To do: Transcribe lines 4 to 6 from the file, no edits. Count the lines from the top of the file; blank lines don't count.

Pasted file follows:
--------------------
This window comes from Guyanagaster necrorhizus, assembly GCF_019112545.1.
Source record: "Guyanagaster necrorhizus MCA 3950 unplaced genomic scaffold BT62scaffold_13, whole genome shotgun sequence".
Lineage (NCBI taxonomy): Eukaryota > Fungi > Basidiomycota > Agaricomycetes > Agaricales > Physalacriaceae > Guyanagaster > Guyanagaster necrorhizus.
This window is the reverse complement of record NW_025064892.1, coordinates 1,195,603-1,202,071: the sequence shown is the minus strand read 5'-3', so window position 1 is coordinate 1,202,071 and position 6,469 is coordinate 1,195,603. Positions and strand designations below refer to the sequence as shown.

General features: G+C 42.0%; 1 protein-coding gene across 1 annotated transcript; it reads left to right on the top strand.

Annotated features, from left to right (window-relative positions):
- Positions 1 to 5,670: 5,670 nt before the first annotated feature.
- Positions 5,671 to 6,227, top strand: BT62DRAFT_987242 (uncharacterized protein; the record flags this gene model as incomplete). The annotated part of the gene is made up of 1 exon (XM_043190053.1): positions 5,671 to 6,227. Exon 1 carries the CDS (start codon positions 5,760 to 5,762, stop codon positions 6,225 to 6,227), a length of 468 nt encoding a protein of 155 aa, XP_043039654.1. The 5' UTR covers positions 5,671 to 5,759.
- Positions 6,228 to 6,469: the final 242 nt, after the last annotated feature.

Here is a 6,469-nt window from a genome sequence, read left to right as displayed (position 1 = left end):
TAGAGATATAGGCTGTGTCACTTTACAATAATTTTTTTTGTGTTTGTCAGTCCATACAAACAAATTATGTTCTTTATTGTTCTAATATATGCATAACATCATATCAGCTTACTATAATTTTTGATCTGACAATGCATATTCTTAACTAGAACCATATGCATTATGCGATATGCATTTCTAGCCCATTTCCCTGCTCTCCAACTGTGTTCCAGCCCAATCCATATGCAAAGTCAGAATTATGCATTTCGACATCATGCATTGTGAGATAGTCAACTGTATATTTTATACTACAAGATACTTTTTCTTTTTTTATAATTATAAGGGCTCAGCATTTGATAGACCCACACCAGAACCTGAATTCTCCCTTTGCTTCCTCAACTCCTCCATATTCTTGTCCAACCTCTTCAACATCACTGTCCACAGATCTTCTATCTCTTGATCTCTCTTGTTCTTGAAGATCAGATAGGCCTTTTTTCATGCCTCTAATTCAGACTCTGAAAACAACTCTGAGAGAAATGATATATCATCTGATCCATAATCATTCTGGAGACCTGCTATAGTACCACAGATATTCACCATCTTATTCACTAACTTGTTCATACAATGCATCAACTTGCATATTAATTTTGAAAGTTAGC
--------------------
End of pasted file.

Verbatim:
This window is the reverse complement of record NW_025064892.1, coordinates 1,195,603-1,202,071: the sequence shown is the minus strand read 5'-3', so window position 1 is coordinate 1,202,071 and position 6,469 is coordinate 1,195,603. Positions and strand designations below refer to the sequence as shown.

General features: G+C 42.0%; 1 protein-coding gene across 1 annotated transcript; it reads left to right on the top strand.

Annotated features, from left to right (window-relative positions):